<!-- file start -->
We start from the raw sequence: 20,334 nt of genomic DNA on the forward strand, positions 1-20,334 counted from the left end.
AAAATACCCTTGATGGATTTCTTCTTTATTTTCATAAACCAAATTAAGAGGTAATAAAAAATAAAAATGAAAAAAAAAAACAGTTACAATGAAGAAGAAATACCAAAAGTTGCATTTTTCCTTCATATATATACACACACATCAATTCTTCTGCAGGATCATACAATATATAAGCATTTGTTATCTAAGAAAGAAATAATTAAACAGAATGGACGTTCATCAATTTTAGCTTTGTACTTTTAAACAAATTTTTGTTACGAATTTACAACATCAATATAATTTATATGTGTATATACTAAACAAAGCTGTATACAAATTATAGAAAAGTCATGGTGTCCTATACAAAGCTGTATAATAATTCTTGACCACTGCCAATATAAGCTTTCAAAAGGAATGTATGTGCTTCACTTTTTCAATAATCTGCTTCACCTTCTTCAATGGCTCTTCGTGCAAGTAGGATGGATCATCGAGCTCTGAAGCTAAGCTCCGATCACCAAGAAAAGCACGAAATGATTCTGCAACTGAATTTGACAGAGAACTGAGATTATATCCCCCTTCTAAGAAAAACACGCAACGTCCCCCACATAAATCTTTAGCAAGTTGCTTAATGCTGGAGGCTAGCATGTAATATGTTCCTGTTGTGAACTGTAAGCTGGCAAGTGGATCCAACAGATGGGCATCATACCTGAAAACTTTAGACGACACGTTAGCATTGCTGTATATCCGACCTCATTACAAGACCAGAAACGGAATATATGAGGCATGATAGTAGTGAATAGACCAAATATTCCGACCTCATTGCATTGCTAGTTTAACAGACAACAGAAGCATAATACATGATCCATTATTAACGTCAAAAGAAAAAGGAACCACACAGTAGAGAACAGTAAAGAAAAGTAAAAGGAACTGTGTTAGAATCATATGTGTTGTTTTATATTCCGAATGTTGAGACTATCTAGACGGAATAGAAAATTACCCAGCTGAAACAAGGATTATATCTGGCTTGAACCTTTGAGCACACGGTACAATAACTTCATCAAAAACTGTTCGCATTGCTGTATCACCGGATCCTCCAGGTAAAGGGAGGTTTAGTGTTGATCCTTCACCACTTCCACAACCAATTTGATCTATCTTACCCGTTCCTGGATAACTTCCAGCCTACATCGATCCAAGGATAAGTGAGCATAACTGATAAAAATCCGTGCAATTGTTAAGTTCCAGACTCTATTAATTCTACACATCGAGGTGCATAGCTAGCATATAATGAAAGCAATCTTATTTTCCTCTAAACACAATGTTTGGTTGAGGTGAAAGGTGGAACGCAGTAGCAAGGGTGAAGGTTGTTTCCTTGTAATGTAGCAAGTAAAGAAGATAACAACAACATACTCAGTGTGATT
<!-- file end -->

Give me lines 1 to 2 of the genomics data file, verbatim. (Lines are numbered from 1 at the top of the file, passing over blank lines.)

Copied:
We start from the raw sequence: 20,334 nt of genomic DNA on the forward strand, positions 1-20,334 counted from the left end.
AAAATACCCTTGATGGATTTCTTCTTTATTTTCATAAACCAAATTAAGAGGTAATAAAAAATAAAAATGAAAAAAAAAAACAGTTACAATGAAGAAGAAATACCAAAAGTTGCATTTTTCCTTCATATATATACACACACATCAATTCTTCTGCAGGATCATACAATATATAAGCATTTGTTATCTAAGAAAGAAATAATTAAACAGAATGGACGTTCATCAATTTTAGCTTTGTACTTTTAAACAAATTTTTGTTACGAATTTACAACATCAATATAATTTATATGTGTATATACTAAACAAAGCTGTATACAAATTATAGAAAAGTCATGGTGTCCTATACAAAGCTGTATAATAATTCTTGACCACTGCCAATATAAGCTTTCAAAAGGAATGTATGTGCTTCACTTTTTCAATAATCTGCTTCACCTTCTTCAATGGCTCTTCGTGCAAGTAGGATGGATCATCGAGCTCTGAAGCTAAGCTCCGATCACCAAGAAAAGCACGAAATGATTCTGCAACTGAATTTGACAGAGAACTGAGATTATATCCCCCTTCTAAGAAAAACACGCAACGTCCCCCACATAAATCTTTAGCAAGTTGCTTAATGCTGGAGGCTAGCATGTAATATGTTCCTGTTGTGAACTGTAAGCTGGCAAGTGGATCCAACAGATGGGCATCATACCTGAAAACTTTAGACGACACGTTAGCATTGCTGTATATCCGACCTCATTACAAGACCAGAAACGGAATATATGAGGCATGATAGTAGTGAATAGACCAAATATTCCGACCTCATTGCATTGCTAGTTTAACAGACAACAGAAGCATAATACATGATCCATTATTAACGTCAAAAGAAAAAGGAACCACACAGTAGAGAACAGTAAAGAAAAGTAAAAGGAACTGTGTTAGAATCATATGTGTTGTTTTATATTCCGAATGTTGAGACTATCTAGACGGAATAGAAAATTACCCAGCTGAAACAAGGATTATATCTGGCTTGAACCTTTGAGCACACGGTACAATAACTTCATCAAAAACTGTTCGCATTGCTGTATCACCGGATCCTCCAGGTAAAGGGAGGTTTAGTGTTGATCCTTCACCACTTCCACAACCAATTTGATCTATCTTACCCGTTCCTGGATAACTTCCAGCCTACATCGATCCAAGGATAAGTGAGCATAACTGATAAAAATCCGTGCAATTGTTAAGTTCCAGACTCTATTAATTCTACACATCGAGGTGCATAGCTAGCATATAATGAAAGCAATCTTATTTTCCTCTAAACACAATGTTTGGTTGAGGTGAAAGGTGGAACGCAGTAGCAAGGGTGAAGGTTGTTTCCTTGTAATGTAGCAAGTAAAGAAGATAACAACAACATACTCAGTGTGATT